Liberia: Troubling Brain Drian in the education system

Following 14 years of civil unrest, the education sector has experienced a gravitational brain drain.

This leak triggered the infiltration of unqualified individuals into the teaching staff, which led to a decline in student performance and learning outcomes.

One of its main objectives is that the Ministry of Education is committed to establishing an effective quality improvement and school accountability system that emphasizes certification and education. teacher certification.

Against this background, the Movement in Support of Teachers Licensure project held a stakeholder policy engagement dialogue aimed at ensuring mainstreaming of public perception, particularly of teachers, on the sustainability of the policy and to increase further acceptability once completed and validated in Montserrado and Maryland counties. .

This need is reflected in the new Education Reform Act 2011 (Section 3.5.1c) which states that “everyone to be employed or recruited as a teacher shall possess a teaching certificate or diploma and must be allowed to teach”.

The absence of licensing standards to further hold educators and teachers accountable has made it even more difficult to implement established policies in the Liberian school system, including the code of conduct for teachers and school administrators” , Dr. Charles Gbollie said at the meeting.

With this in place, Gbollie believes Liberia’s education sector will take a big step forward adding, “If we keep doing things the same way and without results, that means we are not Okay, and if we’re okay, that’s one of the ways.”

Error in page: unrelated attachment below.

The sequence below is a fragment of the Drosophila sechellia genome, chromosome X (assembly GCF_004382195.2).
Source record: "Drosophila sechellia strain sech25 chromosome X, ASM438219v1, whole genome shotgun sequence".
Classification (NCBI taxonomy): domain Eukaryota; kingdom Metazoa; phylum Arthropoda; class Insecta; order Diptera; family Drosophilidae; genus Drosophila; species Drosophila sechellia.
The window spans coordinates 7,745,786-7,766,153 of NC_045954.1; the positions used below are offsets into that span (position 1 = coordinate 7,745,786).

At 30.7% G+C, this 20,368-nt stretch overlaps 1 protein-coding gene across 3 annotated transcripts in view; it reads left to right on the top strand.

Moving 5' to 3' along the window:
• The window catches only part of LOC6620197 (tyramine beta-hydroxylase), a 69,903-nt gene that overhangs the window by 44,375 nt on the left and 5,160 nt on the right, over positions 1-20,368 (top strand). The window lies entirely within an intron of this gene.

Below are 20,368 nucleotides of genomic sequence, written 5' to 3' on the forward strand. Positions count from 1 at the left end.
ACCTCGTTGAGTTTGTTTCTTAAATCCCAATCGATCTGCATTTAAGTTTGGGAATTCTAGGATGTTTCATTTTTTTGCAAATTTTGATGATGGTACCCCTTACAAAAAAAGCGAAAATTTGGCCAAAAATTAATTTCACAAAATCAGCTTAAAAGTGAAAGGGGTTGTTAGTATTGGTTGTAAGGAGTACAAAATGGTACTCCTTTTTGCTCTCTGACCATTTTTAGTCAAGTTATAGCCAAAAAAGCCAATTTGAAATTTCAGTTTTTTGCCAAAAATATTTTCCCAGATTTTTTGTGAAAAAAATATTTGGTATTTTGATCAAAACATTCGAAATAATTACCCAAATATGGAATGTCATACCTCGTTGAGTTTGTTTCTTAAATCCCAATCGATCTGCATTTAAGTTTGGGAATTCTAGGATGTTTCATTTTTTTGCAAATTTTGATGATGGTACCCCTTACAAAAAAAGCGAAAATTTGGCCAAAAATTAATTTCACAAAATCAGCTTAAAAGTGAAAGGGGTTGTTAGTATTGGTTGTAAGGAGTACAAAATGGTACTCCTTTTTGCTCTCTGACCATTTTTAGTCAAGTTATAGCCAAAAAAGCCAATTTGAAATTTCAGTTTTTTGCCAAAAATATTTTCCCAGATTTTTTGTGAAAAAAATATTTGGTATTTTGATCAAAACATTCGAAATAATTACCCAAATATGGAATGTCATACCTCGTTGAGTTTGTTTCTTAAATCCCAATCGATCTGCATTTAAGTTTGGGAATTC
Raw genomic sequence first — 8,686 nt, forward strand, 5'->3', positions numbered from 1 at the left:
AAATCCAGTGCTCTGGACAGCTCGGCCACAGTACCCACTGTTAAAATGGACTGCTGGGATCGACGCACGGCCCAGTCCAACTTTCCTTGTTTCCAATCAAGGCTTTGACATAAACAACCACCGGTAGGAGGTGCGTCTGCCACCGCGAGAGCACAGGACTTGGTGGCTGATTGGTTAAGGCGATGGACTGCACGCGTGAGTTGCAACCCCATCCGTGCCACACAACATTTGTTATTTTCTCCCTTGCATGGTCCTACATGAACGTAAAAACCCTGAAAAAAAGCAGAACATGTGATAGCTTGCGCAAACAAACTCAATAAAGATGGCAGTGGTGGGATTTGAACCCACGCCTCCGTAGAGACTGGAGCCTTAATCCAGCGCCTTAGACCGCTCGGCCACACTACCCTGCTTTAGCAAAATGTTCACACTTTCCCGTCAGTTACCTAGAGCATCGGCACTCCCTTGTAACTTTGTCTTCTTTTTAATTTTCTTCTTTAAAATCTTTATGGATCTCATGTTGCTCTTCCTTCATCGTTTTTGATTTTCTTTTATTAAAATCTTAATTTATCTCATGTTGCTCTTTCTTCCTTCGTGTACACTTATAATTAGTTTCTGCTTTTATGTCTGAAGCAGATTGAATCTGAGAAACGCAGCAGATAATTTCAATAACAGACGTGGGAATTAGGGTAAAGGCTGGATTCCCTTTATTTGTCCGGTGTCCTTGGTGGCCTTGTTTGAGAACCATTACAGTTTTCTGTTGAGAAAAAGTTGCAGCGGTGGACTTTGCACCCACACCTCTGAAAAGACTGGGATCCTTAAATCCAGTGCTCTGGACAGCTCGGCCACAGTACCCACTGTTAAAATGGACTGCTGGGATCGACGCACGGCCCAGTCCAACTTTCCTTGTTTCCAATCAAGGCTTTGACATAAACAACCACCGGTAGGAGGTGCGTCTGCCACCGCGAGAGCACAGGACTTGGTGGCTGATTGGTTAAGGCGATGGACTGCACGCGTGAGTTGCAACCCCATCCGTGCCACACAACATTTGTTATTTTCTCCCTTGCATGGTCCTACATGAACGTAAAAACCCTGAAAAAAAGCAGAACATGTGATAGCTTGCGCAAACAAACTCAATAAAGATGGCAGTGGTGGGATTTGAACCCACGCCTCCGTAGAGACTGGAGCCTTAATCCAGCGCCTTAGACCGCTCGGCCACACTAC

The issue of compensation, he said, had been a major delay in the licensing of teachers and educators at the Ministry of Education.

We hope this advocacy campaign will improve the acceptability of licensure guidelines and provide teachers with an opportunity to be heard in the policy input process.

Benjamin Reeves is the executive director of LIPACE, addressing a stakeholder roundtable over the weekend, said the objective of the dialogue is to increase the rate of acceptability of the policy when it has been developed.

“The MIST-L project will ensure that the policy-making circle is as inclusive as it is positive,” Reeves said.

The project will conduct dialogues with education stakeholders, leverage the media to share information about the national policy development process, and engender a fruitful conversation that increases policy acceptability as the Ministry of Education seeks to deploy the validated policy and its implementation.

LIPACE Boss noted that the absence of licensing standards to further hold educators and teachers accountable has made it more difficult to implement established policies in the Liberian school system, including the code of conduct for teachers and school administrators.

The MIST-L Project is a policy advocacy initiative that seeks to influence change at the policy level by ensuring that the voices of teachers are incorporated into policy development and validation processes and, more importantly, to improve learning outcomes by harnessing the collective expertise of all actors through alliances. building in Montserrado and Maryland counties.

According to Reeves, this will require cross-sector coordination of all actors involved before moving on to policy validation.